Love and Queer Relationships in India: An Overview
We recently held an insightful Instagram Live session discussing “Love and Queer Relationships in India.” Exploring the significance of landmark judgments, such as NALSA v. Union of India (2014) and Navtej Singh Johar v. Union of India (2018), we spoke about the right to self-identification, freedom to choose life partners, and the decriminalization of consensual adult relationships. Here’s a quick summary for those of you who missed the live.
1. April 15th is the anniversary of the landmark NALSA v. Union Of India case and is commemorated as the National Transgender Day. Why is this judgement important for queer rights?
The NALSA judgement came out around a time when the LGBTQ+ community had suffered a major setback. In 2013, in Suresh Kumar Koushal vs. Naz Foundation a three judge bench of the Supreme Court upheld the constitutionality of Section 377 of the Indian Penal Code (IPC) which criminalized homosexuality. That verdict was eventually overturned 5 years later in Navtej; he NALSA verdict remained as is. Three key things to remember about NALSA are:
- It recognised the “third gender” as a legitimate gender category for all official purposes.
- It endowed transgender persons with the right to self identify their gender.
- It extended reservations for transgender persons in educational and professional sectors under the “OBC” category.
2. Does the law give us the right to love freely?
Anyone above the age of 18, has the right to love and have consensual sexual relationships with anyone they wish to irrespective of their gender identity and sexual orientation. No one can harass you, hurt you, or complain to the police simply because you are a part of the LGBTQ+ community.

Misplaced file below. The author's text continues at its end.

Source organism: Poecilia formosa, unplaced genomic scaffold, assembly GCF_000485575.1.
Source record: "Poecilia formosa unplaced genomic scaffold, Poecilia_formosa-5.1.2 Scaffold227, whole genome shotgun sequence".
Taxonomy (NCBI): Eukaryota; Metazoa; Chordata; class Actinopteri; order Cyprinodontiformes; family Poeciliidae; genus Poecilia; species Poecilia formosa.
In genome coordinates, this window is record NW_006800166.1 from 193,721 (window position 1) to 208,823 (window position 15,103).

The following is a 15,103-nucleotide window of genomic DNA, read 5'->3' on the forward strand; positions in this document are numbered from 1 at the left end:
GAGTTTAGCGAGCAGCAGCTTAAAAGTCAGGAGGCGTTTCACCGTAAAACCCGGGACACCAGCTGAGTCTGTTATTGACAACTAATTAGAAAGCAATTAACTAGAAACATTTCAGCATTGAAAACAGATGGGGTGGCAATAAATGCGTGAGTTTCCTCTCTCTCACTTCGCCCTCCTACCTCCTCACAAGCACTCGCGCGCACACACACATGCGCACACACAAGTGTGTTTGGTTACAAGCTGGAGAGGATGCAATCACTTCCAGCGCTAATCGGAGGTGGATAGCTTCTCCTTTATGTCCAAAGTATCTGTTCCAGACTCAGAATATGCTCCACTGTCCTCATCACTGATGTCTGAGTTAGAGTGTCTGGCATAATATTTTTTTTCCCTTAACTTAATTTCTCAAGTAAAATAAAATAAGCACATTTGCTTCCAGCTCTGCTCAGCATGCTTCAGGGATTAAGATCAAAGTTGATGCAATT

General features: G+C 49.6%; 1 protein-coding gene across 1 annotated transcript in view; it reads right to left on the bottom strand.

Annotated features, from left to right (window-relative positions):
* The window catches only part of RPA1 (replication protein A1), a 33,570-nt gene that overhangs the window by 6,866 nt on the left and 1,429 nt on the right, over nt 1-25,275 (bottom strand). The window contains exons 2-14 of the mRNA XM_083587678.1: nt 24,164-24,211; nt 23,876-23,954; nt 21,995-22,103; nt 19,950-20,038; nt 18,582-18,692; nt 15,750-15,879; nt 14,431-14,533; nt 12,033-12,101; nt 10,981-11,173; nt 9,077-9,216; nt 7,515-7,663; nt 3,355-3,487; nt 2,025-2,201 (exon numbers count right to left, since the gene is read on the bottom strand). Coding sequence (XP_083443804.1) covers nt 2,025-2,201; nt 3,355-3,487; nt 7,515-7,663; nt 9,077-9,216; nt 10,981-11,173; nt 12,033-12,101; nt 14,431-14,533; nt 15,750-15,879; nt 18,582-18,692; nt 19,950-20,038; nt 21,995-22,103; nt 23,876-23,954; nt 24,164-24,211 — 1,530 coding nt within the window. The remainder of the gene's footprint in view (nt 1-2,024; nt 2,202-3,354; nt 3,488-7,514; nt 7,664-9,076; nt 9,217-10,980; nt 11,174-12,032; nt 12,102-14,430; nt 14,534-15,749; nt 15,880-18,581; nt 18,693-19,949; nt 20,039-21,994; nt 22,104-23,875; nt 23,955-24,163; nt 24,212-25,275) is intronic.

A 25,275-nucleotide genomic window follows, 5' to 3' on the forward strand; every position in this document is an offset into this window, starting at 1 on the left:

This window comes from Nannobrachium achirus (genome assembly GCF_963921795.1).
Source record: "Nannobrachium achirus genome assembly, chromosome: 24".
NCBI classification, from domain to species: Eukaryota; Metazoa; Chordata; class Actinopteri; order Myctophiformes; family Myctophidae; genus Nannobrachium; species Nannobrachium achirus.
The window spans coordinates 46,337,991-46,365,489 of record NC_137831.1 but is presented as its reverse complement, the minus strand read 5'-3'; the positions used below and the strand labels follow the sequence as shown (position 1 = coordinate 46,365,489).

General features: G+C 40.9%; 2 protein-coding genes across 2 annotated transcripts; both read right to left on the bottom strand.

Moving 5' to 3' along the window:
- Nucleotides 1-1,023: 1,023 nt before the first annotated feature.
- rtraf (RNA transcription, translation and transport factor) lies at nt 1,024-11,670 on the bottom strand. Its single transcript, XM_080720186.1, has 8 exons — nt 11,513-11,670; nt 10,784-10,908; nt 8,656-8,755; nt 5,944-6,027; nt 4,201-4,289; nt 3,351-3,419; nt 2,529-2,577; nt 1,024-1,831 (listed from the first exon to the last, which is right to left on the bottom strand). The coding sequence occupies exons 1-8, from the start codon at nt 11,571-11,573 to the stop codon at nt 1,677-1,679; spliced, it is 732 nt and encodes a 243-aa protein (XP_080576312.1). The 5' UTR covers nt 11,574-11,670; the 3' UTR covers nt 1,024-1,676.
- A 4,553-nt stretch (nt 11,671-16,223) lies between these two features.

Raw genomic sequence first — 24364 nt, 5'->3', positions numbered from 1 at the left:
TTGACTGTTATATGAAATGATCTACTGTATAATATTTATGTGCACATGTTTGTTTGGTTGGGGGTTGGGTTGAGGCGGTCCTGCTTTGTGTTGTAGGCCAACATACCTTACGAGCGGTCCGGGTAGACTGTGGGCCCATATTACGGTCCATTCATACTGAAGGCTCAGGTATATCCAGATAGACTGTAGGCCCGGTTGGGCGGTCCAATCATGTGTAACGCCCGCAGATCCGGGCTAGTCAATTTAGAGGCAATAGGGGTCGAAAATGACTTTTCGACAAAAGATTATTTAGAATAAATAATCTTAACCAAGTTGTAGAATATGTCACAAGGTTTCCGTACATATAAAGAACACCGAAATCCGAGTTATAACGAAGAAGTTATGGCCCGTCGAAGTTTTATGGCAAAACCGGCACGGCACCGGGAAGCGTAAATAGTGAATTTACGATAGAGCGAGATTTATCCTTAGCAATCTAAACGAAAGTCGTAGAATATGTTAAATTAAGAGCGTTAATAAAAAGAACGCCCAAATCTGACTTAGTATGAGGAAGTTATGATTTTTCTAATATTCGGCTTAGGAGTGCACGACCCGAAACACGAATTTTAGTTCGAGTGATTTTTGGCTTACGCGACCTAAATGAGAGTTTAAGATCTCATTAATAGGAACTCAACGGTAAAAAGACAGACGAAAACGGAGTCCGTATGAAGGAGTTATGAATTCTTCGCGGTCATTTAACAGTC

3. What are the implications of the Navtej Singh Johar judgment?
To understand that, we must revisit some previous judgments on love and relationships:
Shafin Jahan vs. Asokan K.M. (2018): The Supreme Court held that the right to marry a person of one’s choice is an integral part of the right to life and personal liberty guaranteed under the Constitution of India, and that Hadiya, a woman who had converted to Islam and married a Muslim man, also had the right to choose her own life partner and choose a religion.
Lata Singh vs. State of UP (2006): The Supreme Court held that inter-caste marriages are a part of the right to life and personal liberty guaranteed under the Constitution of India and that the choice of a life partner cannot be interfered with by anybody, including family members. The Right to marry is a part of right to life under Article 21 of the Indian Constitution. Lata Singh, the petitioner, entered into an inter-caste marriage.
Indra Sarma vs. V.K.V. Sarma (2013): The Supreme Court held that Live-in or marriage like relationships are neither a crime nor a sin though socially unacceptable in this country. The decision to marry or not to marry or to have a heterosexual relationship is personal.
Then came the Navtej Singh Johar judgment in 2018 judgement- considered a watershed moment in the history of LGBTQ+ rights. It finally decriminalised consensual sexual relationships between consenting adults. It held that parts of Section 377 of the Indian Penal Code violated the fundamental rights of homosexual people under Articles 14, 15 and 19(1) of the Indian Constitution, as well as the Yogyakarta Principles which prohibits discrimination on grounds of sexual identity.